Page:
I am a Fugitive from a Chain Gang

I am a Fugitive from a Chain Gang (1932) movie poster

(1932) dir. Mervyn LeRoy
viewed: 01/11/09

An excellent pre-code flick, I am a Fugitive from a Chain Gang is Hollywood social criticism and drama in effective, realistic, and iconic ways.  Directed by Mervyin LeRoy (Little Caesar (1931)) and starring the excellent Paul Muni (Scarface (1932)), it’s pretty primal, gritty, pre-noir, yet with some truly noirish character.  Based on a book about the true-life experience of a chain gang fugitive from Georgia, this film actually helped to bring an end to the brutal chain gang system that it depicts.  How many Hollywood films of any era have had such significant social effect?

Muni is a decorated war hero, returning from WWI (notably at the time the only “World War”), but he’s not satisfied with returning to the old job, the small town.  He has had a taste of the world, the opportunities in engineering and the depravity of war, and wants more.  Hitting the road to find work, he travels a very Great Depression-era experience, hoofing it, living hand-to-mouth, and not making his name.  When he gets mixed up in a small-change robbery and arrested, he winds up on the brutal chain gang, where beatings are ritual, and men in chains are treated worse than animals.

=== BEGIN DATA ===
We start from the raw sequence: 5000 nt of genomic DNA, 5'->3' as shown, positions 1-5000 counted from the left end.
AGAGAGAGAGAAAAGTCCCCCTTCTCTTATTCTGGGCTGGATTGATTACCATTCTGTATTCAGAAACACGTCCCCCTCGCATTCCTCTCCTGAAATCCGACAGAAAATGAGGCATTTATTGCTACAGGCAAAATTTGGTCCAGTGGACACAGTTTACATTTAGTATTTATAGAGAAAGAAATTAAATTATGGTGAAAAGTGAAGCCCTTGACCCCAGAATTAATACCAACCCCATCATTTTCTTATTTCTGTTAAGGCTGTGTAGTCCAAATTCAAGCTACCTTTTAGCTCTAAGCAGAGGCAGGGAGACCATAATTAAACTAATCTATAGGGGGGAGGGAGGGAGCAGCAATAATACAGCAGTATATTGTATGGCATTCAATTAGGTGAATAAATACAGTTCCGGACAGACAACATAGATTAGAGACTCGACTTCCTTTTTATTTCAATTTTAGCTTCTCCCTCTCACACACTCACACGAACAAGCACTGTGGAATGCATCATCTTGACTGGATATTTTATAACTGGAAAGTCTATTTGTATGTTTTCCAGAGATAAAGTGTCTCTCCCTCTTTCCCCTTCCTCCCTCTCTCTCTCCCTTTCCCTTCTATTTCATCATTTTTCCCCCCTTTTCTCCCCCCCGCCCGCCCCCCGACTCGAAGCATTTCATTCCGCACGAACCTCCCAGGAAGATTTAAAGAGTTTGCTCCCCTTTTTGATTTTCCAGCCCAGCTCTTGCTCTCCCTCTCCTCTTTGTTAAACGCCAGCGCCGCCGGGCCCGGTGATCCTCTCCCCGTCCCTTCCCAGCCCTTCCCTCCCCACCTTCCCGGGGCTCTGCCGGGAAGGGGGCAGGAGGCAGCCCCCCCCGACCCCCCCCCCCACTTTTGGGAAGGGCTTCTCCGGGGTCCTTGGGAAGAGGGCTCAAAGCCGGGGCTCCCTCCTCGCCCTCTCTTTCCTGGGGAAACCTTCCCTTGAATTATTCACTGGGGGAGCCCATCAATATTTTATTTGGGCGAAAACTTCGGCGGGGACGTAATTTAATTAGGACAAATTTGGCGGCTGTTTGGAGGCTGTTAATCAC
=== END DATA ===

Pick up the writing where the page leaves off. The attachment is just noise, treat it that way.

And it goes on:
LeRoy’s narrative style is very visual, with rhythmic repetitions of the hammers striking the rocks as time ticks past, the chain gang spirituals intoned by the men, and the grim faces of the slave-like world.  And it’s an exciting and fast-paced tale, moving through the narrative with rapidity, and using language and vernacular in ways that feel strongly of the world of the time.  While Preston Sturges echoed this experience in Sullivan’s Travels (1941), one kind of imagines that it was both of these films that inspired the milieu of the Coen brothers’ O Brother, Where Art Thou? (2000), especially with this film’s use of music.

It’s excellent stuff.  The final image of the film is awesome and telling, too.  After having re-submitted himself to the the chain gang system to pay his debt to society, Muni is tricked into a never-ending cycle again, and is forced to escape a second time.  He appears to his lost love out of the shadows, saying that he is on the run and that he’ll always be on the run.  And rather than some solution and reconcilliation, he drifts back into shadow, with the hunted look on his face, it’s a haunting ending.  Excellent, excellent stuff.

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